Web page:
Tackling the Boggart
Sirius sat in an empty compartment on the Hogwarts Express, gazing out the window at the students who were saying goodbye to their parents. Sirius had not even bothered; his parents were too wrapped up in Regulus to care. Sirius may have been the Black Family heir, but Regulus was the Black Family prince. He had been given a new broomstick, a Silver Arrows like James’s, so he could try out for Slytherin’s house team. If Sirius had even asked, he probably would have been laughed at. He managed to slip by his folks, unnoticed, onto the train and left to search out a vacant compartment for when his friends arrived. He had not seen James or Peter since he left the Potters, and he had not seen Remus at all.
He yawned widely and glanced at the door, hoping one of the three would suddenly materialize. He had to admit, he was very much looking forward to his third year. Third year students were permitted to visit the village of Hogsmeade on designated weekends. He had been there only a few times and never really had time to look at the shops he wanted to look at. He had gone into Honeydukes when he went with James and Peter the year before, but they were on a condensed time schedule. Now they were at their leisure. He couldn’t wait to get inside Zonko’s Joke Shop. He had discussed it with James and Peter and they had come to the conclusion that there would not be a quiet moment left in the castle once they were allowed entrance into Zonko’s. The Three Broomsticks was another place he was looking forward to visiting. It was basically the hangout for Hogwarts students who weren’t willing to go into the Hog’s Head, or did not want to be amongst the lovesick couples in Madam Puddifoot’s.
Yes, third year already seemed like it was going to be one of the best years at Hogwarts. He got to start his new classes and learn more interesting topics in his classes. Muggle Studies shouldn’t be too hard, and he wanted to see what creatures they would be working with in Care of Magical Creatures. Transfiguration was going to be extremely helpful; he knew this was the year when they would learn about Animagi. Defence Against the Dark Arts was debatable. If they had a good teacher it would be worthwhile. If they had a repeat of first year, there was no point in going to class. He wondered what had ever happened to Professor Jones. He had read the papers countless times to see if he could find anything. It seemed his former professor had not yet succumbed to the illness that was plaguing him.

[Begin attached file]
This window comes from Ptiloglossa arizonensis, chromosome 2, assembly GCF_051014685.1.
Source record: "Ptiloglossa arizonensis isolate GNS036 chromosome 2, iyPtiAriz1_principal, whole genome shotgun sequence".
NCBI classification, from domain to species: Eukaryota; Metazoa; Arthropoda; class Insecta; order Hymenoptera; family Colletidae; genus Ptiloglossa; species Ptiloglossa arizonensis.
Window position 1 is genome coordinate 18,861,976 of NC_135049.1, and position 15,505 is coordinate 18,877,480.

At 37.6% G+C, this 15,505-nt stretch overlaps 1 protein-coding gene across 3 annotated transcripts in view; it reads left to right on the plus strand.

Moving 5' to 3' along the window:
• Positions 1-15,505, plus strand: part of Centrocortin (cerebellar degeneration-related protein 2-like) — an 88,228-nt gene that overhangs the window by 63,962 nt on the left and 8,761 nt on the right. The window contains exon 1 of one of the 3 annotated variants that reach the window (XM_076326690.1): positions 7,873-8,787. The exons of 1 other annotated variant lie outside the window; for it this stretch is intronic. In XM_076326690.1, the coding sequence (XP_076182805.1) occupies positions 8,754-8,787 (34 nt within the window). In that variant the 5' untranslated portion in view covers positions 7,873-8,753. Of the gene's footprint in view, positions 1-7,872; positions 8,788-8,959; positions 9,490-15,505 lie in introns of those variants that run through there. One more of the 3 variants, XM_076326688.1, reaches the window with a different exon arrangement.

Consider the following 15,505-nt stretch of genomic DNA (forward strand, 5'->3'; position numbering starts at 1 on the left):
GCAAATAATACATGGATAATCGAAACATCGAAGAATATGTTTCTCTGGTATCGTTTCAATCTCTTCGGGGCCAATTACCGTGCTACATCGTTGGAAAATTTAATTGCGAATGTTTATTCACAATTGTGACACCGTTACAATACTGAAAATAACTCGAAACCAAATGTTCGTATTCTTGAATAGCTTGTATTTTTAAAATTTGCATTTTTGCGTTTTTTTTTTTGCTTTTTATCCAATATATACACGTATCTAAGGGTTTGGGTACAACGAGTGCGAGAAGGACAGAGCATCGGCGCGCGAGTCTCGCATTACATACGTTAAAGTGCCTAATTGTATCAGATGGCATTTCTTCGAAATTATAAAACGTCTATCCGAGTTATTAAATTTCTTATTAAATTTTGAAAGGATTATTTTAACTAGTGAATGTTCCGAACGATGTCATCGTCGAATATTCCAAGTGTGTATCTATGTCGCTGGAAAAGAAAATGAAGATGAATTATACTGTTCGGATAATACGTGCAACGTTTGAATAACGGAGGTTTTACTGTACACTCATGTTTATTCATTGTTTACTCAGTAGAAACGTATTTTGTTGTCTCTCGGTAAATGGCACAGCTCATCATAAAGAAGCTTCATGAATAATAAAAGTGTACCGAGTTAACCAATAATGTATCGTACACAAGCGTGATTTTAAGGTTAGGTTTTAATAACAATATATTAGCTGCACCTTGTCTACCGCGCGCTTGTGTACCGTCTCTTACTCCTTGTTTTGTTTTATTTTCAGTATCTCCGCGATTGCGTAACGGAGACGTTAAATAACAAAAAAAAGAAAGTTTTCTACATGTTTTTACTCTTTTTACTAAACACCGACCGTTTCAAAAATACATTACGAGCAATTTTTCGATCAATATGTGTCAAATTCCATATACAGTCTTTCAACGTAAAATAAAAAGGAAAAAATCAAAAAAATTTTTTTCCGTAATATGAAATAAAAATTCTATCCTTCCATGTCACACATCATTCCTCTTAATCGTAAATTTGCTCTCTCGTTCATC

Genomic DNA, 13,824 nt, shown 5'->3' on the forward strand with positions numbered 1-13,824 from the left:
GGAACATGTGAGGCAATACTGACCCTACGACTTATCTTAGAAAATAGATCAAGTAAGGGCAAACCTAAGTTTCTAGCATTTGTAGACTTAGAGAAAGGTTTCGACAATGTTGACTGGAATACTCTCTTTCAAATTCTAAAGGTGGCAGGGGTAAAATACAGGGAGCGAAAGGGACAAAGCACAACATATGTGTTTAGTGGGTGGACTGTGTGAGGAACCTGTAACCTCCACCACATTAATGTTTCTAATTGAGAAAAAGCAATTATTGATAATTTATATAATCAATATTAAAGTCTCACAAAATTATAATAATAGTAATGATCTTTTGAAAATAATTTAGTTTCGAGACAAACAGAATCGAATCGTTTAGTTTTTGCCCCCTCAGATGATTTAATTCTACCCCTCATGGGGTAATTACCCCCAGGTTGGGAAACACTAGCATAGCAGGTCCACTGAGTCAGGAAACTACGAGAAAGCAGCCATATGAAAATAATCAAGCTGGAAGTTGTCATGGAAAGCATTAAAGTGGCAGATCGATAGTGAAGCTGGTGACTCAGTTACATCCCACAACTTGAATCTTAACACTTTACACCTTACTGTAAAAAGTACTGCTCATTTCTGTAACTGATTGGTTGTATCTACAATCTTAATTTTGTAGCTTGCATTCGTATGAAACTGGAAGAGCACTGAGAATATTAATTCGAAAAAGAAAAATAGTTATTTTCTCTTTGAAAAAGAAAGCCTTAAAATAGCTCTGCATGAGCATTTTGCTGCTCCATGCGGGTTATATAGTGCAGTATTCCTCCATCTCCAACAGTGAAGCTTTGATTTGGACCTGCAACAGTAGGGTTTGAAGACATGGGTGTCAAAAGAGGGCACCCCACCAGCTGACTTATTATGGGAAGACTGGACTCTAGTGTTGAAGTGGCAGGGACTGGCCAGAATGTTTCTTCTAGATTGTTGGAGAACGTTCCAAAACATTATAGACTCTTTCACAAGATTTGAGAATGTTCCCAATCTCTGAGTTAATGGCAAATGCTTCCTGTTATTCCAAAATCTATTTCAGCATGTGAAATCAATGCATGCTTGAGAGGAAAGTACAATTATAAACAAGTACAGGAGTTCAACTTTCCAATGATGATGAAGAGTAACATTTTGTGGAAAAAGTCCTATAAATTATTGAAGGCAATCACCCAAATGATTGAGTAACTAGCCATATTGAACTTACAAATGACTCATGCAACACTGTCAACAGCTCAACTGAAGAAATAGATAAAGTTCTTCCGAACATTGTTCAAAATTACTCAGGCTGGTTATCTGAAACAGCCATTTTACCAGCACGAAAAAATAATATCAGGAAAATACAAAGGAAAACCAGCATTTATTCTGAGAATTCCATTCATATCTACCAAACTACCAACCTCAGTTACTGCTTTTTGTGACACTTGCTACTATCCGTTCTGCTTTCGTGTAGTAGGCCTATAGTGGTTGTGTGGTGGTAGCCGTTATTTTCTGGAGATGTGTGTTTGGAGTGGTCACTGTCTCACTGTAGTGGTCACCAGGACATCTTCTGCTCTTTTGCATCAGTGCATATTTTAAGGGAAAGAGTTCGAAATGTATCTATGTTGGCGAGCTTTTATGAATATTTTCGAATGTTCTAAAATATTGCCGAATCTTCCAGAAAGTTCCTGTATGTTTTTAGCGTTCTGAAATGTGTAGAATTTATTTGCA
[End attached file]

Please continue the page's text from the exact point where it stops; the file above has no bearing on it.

He was broken out of his reverie by the compartment door sliding open. Remus stepped over the threshold, offered Sirius a small, tired smile, stowed his trunk away, and sat down. Sirius couldn’t imagine why his friend looked so tired; the full moon had been weeks ago. Nevertheless, he greeted Remus happily.
“Hey, how’ve you been?”
“Fine,” Remus replied vaguely, cracking his knuckles noisily.
“How was your summer?” The moment the question fell off his lips, Sirius knew it was stupid. James had said that Remus was having problems at home. How else was his summer supposed to be except bad?
Remus, however, did not seem to really register the question. “Good.”
“Is everything okay? At your house, I mean?”
Remus finally seemed to come to reality. “Not really.”
“Are your parents okay?” Sirius knew that if something ever happened to Remus’s parents, he would be devastated.
“Oh, they’re okay.” He shifted in his seat. “I mean, they’re not sick or anything. Just upset… worried.”
About what, Sirius did not find out, as James and Peter chose that moment to appear. They both greeted their friends merrily, James sitting down next to Sirius and Peter beside Remus.
“Hey,” they said together.
“Hi,” Sirius said, while Remus nodded. “So, what happened?” Sirius asked, turning back to Remus.
Remus looked uncomfortable, but answered anyhow. “My grandparents… they got really sick earlier this summer, that was why I couldn’t come and visit you three at James’s.”
“What are they sick with?” James questioned worriedly.
“We’re not exactly sure what’s wrong with my grandpa and my grandma has some Muggle disease called Cancer.” He glanced up from his lap and saw his friends looked shocked – both his grandparents at the same time? “My parents and I were back and forth between St. Mungo’s and some Muggle hospital in London.”
“I’m sorry, mate,” Peter said, unsure of what else he could say.
“Don’t be, Pete. You’re not the reason they’re sick.” He slouched back in his seat and yawned. He hadn’t gotten much sleep the entire summer. Back and forth between hospitals, two violent transformations that had him in bed for three days after, how was he to get any rest? Then he was also worried about his father. His dad and grandparents had many disagreements – most of them about Remus – but he loved them and couldn’t bear the thought of anything bad happening to them. He and his mother had spent a good amount of time trying to cheer his father up, to no avail.
Sirius bit his bottom lip, thinking for a moment before breaking the uncomfortable silence that had fallen. “Hogsmeade? Did you three gets your forms signed?”
“Yeah, the second I got it my mum signed it,” James replied. “I can’t wait to get in there.”
“It’s going to be wicked,” Peter said excitedly. “Going wherever we want without having to meet our parents.”
“When’s the first trip usually?” Remus asked; glad to have something new to think about.
“Probably around Halloween,” Sirius answered, shrugging. He didn’t care when it was, as long as he got to go. “They put up the notices in the common room. Don’t you remember seeing them?”